I got into this “Cool Lights” business of mine because I thought prices were outrageous on pro level fluorescent fixtures. You can see all over this site the manifestation of what I decided to do about it; starting with the Cool Lights video and ending with low cost fluorescent fixtures. Well, I’ve gotten the same feeling again on another lighting technology: HMI. I was searching for an energy efficient hard or point light source to complement our fluorescent Cool Lights Softlight Series product line and was learning about HMI as the natural solution. Crazy prices though and no good reason at this point to have them so high.
In the previous two articles in this series we talked about building your own metal halide fresnel for under $500 as my own way of educating the world on what’s going on with HMI’s, the ridiculous reasons they have been artificially overpriced and also as the introduction for my own Cool Lights Hardlight Series. I’m afraid it will take some serious re-education (and perhaps even de-programming) for some people to accept that it’s possible to offer “HMI” for the prices I will be. In this, the next-to-last installment of this multipart article I will talk about our progress on the metal halide Hardlights. In Part IV, we’ll talk about the bulbs we chose and their equivalents on the market…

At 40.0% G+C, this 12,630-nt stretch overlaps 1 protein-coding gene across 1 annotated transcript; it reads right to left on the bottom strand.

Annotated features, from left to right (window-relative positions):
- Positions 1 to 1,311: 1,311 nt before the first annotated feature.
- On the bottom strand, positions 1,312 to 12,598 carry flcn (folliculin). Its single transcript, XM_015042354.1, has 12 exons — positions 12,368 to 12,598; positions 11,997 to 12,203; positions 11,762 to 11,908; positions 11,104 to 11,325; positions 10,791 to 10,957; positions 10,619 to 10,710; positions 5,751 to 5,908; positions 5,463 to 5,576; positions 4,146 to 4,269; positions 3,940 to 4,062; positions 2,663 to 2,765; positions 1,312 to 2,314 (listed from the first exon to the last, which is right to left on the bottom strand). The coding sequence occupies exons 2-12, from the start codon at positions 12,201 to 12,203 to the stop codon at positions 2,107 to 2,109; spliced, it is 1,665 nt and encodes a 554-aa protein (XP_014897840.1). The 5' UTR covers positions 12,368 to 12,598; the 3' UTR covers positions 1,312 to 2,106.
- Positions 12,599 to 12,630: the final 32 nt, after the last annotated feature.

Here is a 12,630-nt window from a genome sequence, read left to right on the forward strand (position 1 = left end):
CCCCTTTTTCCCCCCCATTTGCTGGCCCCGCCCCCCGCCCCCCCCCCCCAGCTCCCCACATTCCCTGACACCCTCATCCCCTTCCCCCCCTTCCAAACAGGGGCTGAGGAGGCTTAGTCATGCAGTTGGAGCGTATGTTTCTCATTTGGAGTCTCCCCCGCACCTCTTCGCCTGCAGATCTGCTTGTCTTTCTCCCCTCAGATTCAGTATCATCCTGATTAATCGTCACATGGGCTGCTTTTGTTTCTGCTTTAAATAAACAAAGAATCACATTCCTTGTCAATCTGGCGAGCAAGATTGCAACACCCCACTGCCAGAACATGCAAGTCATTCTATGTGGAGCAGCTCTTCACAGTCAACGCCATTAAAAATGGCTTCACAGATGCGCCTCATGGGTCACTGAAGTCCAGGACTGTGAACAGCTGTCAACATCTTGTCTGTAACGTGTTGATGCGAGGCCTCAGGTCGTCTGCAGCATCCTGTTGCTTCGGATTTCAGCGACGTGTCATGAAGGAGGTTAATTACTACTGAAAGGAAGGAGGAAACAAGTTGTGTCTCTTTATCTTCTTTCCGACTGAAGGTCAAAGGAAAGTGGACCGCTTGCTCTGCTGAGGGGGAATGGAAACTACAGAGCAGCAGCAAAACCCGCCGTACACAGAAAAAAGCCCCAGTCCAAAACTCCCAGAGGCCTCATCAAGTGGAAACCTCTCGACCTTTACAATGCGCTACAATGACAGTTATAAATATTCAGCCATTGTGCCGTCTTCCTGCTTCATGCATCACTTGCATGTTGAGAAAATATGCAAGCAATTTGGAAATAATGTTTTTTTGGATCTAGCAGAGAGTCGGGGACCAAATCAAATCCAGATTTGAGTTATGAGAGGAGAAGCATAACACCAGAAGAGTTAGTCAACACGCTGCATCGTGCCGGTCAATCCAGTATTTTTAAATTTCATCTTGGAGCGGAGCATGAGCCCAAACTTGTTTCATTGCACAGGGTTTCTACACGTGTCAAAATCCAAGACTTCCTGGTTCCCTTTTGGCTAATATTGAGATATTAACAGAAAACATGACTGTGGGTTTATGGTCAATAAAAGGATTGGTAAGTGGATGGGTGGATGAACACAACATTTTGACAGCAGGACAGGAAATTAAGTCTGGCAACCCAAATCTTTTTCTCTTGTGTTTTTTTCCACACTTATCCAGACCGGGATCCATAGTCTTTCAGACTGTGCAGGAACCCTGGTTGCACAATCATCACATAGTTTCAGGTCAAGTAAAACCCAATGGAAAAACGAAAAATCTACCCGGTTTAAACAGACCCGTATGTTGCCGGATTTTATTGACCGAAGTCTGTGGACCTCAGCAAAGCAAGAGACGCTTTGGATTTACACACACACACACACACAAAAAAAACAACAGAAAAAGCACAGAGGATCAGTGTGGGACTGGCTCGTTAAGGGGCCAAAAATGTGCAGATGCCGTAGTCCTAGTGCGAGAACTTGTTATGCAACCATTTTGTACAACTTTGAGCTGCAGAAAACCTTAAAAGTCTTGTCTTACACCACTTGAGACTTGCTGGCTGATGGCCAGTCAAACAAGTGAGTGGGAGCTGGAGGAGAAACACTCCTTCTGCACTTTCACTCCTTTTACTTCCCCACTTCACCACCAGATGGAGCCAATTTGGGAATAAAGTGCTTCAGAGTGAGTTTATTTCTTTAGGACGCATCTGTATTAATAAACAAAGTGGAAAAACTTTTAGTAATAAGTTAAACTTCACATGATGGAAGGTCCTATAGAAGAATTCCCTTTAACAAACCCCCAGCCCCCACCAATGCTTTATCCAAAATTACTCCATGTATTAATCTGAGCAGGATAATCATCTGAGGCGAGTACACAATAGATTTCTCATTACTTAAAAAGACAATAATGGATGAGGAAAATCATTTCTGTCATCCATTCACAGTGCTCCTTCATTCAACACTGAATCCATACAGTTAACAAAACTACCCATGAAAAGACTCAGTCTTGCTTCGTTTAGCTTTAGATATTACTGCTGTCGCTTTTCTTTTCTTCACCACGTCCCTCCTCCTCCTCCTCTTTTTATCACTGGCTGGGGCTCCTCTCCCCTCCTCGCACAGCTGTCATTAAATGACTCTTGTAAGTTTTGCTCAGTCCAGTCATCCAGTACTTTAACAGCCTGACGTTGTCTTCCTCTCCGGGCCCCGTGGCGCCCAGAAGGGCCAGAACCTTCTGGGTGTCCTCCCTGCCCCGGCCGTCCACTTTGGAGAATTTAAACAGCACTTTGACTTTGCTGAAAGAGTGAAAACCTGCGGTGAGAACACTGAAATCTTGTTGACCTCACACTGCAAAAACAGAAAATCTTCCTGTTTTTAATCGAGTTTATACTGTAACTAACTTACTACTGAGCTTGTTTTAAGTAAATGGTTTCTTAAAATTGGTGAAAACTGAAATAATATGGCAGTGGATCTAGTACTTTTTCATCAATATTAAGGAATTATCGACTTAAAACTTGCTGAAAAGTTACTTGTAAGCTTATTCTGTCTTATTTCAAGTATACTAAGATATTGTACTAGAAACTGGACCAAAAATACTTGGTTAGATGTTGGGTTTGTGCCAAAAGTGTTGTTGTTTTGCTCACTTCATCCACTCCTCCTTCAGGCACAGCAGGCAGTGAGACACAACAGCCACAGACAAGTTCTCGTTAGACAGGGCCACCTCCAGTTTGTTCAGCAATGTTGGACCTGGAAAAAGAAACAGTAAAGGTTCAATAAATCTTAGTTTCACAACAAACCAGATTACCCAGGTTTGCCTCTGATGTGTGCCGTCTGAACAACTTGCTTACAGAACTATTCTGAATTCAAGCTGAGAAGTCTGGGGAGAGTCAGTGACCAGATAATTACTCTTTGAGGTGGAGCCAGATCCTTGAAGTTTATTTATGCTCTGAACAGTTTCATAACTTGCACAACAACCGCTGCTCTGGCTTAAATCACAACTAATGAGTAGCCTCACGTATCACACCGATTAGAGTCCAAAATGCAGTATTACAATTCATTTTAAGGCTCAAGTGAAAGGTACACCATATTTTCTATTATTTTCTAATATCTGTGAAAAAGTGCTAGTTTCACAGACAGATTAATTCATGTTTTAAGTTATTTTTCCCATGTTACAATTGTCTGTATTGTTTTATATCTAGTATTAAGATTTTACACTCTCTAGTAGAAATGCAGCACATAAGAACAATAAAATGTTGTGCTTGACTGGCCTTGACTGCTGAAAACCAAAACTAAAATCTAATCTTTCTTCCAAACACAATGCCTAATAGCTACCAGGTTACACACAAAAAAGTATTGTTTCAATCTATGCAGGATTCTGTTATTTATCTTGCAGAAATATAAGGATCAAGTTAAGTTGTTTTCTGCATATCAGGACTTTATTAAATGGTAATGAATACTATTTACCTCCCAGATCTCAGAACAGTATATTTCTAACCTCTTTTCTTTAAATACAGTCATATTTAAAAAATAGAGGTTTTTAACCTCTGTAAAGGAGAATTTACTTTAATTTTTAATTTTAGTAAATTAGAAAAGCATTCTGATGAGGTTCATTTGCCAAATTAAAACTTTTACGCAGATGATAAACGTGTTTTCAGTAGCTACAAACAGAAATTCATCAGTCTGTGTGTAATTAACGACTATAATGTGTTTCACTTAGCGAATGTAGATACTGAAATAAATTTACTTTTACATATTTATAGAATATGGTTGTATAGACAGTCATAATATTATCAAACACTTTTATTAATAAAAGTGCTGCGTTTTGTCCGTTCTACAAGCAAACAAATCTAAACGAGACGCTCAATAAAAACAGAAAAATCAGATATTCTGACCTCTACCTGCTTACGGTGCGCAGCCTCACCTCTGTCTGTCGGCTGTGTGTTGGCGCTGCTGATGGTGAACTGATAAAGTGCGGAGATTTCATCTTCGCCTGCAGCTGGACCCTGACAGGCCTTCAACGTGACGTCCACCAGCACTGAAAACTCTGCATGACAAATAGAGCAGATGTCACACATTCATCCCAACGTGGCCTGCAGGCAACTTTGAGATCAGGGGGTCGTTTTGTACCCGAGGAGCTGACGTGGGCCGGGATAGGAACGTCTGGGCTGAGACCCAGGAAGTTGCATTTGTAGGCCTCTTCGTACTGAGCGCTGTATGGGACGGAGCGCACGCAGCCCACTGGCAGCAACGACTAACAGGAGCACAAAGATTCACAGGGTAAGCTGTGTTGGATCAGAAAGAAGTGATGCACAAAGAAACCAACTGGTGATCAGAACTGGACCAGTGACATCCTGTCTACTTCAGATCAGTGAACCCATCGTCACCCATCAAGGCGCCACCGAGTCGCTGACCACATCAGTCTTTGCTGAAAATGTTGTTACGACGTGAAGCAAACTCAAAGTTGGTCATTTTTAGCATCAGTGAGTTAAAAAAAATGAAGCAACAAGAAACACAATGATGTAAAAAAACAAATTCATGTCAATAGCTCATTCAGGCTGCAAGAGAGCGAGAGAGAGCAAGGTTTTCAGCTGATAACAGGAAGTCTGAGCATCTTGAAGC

As you will see in this installment, I have been up to far more than just building a metal halide fresnel from a used tungsten instrument. At Cool Lights, we like to educate people on the technology behind modern lighting and enable them to build something if they like. We also know that there are many people that don’t have the time or inclination to build something and would rather just get going on a video or film project and they need reasonably priced lighting. To that end, we also provide low cost solutions for those folks and we try to engineer them in a way that you don’t feel you’re sacrificing anything to use a low cost lighting tool. In addition, part of my job is de-programming you from the myths that you’ve been fed for a long time related to lighting gear and perhaps certain other professional video gear as well.
While it’s completely possible to duplicate what I did and build a metal halide instrument for under $500, the articles really served the purpose of starting the re-education process for the more skeptical among you that will surely believe that any of these solutions we are providing in the Hardlight Series (as well as the Softlight Series for that matter) are inferior and that’s why they cost way less than the existing products. You have really been brainwashed by the large manufacturers into thinking they have magic ballasts and bulbs that aren’t available to the public at large and therefore: (1). It’s impossible for you to build anything even close to what they can provide (2). It’s even impossible for another manufacturer to build a solution like their “special” one. (3). These magic ballasts and bulbs justify the enormous prices they charge for fluorescent and “HMI” fixtures. (4). Color rendering index is everything and is SO important that you should only use bulbs with Magic Magenta that were manufactured in Italy or Germany by special factories established for photographic quality fluorescent and/or HMI lamps.